THE COMMUNITY SYSTEM IN CRISIS

The Crisis Now

People with intellectual and developmental disabilities (IDD) deserve the opportunity to lead full, meaningful lives. But most need support for everything from eating, bathing and administering medication to job and life-skills training. That support comes from a statewide network of community provider agencies and their dedicated, trained workforce of direct support professionals (DSPs) — a workforce that is in tragically short supply.

Long before COVID-19, community providers were already struggling to keep and recruit DSPs because of significant underfunding from the state. The current “Great Resignation” only worsens the existing problem as qualified caregivers seek higher paying, less demanding jobs. Unlike retail or restaurants facing staff shortages all over the country, providers can’t trim back hours or close on certain days. People with IDD need consistent, uninterrupted care — most need it 24/7, 365 days a year.

DSPs have been risking their own health and family time daily to keep people with disabilities safe and healthy. Sadly, these frontline heroes continue to be among the low-income workers hit hardest by the pandemic’s economic and societal fallout. And, more and more providers have been forced to shut down programs or homes and turn families away who need and deserve support.

The Solution

After decades of inadequate support, the state has increased funding to providers in steady increments over the past five years, including $170M in FY'22, a major portion dedicated toward implementation of the state's Guidehouse Rate Study recommendations, which provide a roadmap to stabilizing services.

This is a step forward, but not nearly enough to address the funding crisis facing agencies who care for people with disabilities. Additionally, historically high inflation has blunted the impact of DSP wage increases, and the percentage difference between the minimum wage and the state DSP wage rate has actually decreased over time.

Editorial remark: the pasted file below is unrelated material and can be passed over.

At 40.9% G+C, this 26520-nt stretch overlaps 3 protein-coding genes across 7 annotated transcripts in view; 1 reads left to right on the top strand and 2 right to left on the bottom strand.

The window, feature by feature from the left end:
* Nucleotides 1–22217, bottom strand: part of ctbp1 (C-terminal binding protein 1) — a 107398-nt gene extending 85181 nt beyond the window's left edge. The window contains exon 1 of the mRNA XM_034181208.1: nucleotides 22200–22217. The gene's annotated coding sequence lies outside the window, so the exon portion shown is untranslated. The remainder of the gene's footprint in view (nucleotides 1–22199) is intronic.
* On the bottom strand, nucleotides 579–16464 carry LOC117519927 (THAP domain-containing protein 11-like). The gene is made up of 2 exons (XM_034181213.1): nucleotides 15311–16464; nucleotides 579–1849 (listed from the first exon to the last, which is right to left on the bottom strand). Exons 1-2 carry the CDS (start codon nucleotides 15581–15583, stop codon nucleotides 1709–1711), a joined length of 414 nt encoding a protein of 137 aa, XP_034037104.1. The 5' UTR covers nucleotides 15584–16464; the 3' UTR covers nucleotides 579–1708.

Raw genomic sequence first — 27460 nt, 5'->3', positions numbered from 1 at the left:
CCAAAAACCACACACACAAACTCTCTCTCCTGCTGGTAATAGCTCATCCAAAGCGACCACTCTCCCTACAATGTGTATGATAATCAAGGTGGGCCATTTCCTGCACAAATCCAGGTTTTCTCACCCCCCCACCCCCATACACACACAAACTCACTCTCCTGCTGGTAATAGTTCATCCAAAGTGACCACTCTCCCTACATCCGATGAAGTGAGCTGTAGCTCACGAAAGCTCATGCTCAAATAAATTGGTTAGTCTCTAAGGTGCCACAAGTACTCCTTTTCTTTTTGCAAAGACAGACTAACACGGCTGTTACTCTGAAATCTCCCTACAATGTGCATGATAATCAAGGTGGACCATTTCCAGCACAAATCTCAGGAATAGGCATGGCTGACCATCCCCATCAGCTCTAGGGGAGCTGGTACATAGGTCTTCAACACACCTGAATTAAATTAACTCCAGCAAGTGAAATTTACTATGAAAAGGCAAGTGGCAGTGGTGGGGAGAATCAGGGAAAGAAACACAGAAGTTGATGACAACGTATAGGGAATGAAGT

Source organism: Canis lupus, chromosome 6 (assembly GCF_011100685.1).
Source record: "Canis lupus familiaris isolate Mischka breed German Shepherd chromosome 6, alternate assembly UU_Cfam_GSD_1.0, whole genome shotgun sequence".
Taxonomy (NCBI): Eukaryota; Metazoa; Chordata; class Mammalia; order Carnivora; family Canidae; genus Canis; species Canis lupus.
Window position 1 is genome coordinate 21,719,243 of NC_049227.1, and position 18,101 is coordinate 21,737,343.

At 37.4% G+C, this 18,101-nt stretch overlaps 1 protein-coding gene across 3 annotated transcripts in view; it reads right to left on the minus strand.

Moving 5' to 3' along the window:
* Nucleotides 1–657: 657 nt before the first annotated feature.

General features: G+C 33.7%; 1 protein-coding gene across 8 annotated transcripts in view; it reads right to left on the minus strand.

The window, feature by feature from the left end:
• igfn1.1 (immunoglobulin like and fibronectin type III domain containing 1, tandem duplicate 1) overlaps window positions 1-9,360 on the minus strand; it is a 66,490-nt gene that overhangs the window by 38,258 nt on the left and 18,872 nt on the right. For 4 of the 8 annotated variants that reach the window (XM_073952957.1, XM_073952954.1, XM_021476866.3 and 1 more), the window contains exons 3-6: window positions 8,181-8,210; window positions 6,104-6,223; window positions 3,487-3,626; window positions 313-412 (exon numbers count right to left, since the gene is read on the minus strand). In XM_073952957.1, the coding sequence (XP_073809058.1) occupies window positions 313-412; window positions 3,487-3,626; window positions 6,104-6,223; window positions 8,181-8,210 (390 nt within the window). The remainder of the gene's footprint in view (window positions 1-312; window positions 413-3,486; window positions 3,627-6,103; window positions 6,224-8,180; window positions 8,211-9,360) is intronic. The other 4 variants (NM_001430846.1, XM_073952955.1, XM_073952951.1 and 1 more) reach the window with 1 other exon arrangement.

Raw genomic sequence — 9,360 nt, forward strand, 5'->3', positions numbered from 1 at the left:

The state must provide an increase of $246.8M to fully fund the Guidehouse Rate Study recommendations for FY'23.

Support HB4832 and SB4063.

Without this critically needed funding, the safety and well-being of thousands of people with disabilities is gravely at risk.

The Staffing Crisis By The Numbers

The following data is from a January 2022 survey conducted by They Deserve More. Sixty-seven community providers and agencies from across the state participated, representing a majority of people served.
 
2,514 Number of unfilled DSP positions at 67 Illinois provider agencies, averaging 38 unfilled positions per agency
27% DSP vacancy rate — providers reported an additional 17% of staff were unable to work for COVID-related reasons
14,000 Number of people unable to access services because of limited State funding and capacity for providers to care for them. Source: Illinois Department of Human Services, 1/18/22
54% Percentage of agencies actively planning to consolidate residential sites due to inadequate staffing
59% Percentage of agencies actively planning to suspend admissions due to inadequate staffing
27,000 children and adults with developmental disabilities who depend on services
Hundreds of Thousands parents, siblings, family members of children and adults with developmental disabilities who rely on DSPs to care for and support their loved ones